A study funded by Alzheimer’s Australia and undertaken by researchers from La Trobe University looked at the experiences of 25 carers of elderly family members who have the degenerative brain disease.
‘What usually happens with dementia – whether someone is living alone, with someone else or in a nursing home – is that a son, daughter or other family member becomes the primary carer,’ said Dr Les Fitzgerald, lead author of the study and acting Head of Nursing & Midwifery at La Trobe Rural Health School. ‘They are the ones who call around regularly and do the bulk of the caring.
‘This also means that they become heavily involved in care when their family member is hospitalised with, for instance, a broken hip.’
Dr Fitzgerald and his team wanted to know how well carers thought hospitals professionals prepared them for the ongoing care of their family member after discharge.
‘The critical issue that many of the carers we interviewed had was that they were not necessarily involved in planning for post-hospital care. They were often unaware of the existence of a discharge plan.’
Dr Fitzgerald said this complicated care once a patient left hospital.
‘For instance there were several examples of hospital staff not following routines that carers had set up around managing incontinence. Family carers often had spent a lot of time trying to establish routines around going to the bathroom at specific times. In hospital those routines were often not being followed and as a result incontinence became a problem for the family carer to manage after the person with dementia was discharged.
‘Often carers were raising these kinds of issues with hospital staff. But because of the number of staff members involved in the patient’s care and lack of communication between everyone involved, those issues remained unresolved.’
Another problem was that carers found it difficult to keep track of recommendations from different specialists who might see a patient.
‘A discharge plan for a sixteen year old is probably going to be much simpler than that of a frail elderly person suffering from dementia and using my previous example, with a hip repair. A carer has to be knowledgeable about a range of medications and their side effects, day to day care routines as well as exercise regimes needed to make a full recovery.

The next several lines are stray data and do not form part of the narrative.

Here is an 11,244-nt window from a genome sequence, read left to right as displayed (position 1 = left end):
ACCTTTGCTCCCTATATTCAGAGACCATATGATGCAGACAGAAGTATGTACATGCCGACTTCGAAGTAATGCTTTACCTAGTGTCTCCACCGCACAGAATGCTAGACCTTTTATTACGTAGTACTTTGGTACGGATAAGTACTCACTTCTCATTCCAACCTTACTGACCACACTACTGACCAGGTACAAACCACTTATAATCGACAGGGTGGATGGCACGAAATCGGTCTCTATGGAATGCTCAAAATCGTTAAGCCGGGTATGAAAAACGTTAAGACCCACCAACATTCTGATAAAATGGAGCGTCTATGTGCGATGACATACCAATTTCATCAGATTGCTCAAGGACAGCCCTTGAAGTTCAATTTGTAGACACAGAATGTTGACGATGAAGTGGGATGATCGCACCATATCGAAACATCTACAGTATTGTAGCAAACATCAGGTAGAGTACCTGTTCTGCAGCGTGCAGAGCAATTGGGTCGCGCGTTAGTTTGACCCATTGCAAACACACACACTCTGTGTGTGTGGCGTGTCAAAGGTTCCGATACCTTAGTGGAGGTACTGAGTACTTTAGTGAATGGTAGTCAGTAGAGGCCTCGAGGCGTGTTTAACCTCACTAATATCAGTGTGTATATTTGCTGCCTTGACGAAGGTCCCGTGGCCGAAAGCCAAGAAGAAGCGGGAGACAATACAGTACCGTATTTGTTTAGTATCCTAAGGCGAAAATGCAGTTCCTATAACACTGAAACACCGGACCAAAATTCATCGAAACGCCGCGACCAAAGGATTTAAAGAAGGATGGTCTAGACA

‘Carers are extremely committed people who want to know what they can and need do to help their family member have a better quality of life but to do this they need to be more involved in the planning of in hospital care as well as better informed about post hospital care.’
Overall, Dr Fitzgerald and his team are recommending that discharge planning for family carers of people with dementia can still be improved. The major recommendation is to involve the family carer more in the plan of care.
‘Most hospitals will say that they already have systematic approaches to creating and implementing discharge plans, and we are certainly not trying to say that that the issues we talk about in this report equal terrible care. What we are saying is that we have found a number of cases in which discharge plans could have been better.
‘We further suggest that, when it comes to treatment and discharge plans, hospitals are good at treating the primary diagnosis, such as the fractured hip. What our study has identified is that managing the complicating factor of dementia on top of the primary admission diagnosis is difficult and family carers can assist. We are asking hospitals to consider that a key element in creating discharge plans for these patients is involvement of the family carer.’
Zerin Knight, Ph (03) 5444 7375 F (03) 5444 7526 M 0428 463 161 E email@example.com
Tom O’Callaghan, Ph (03) 5444 7415 F (03) 5444 7526 M 0408 900 469 E T.OCallaghan@latrobe.edu.au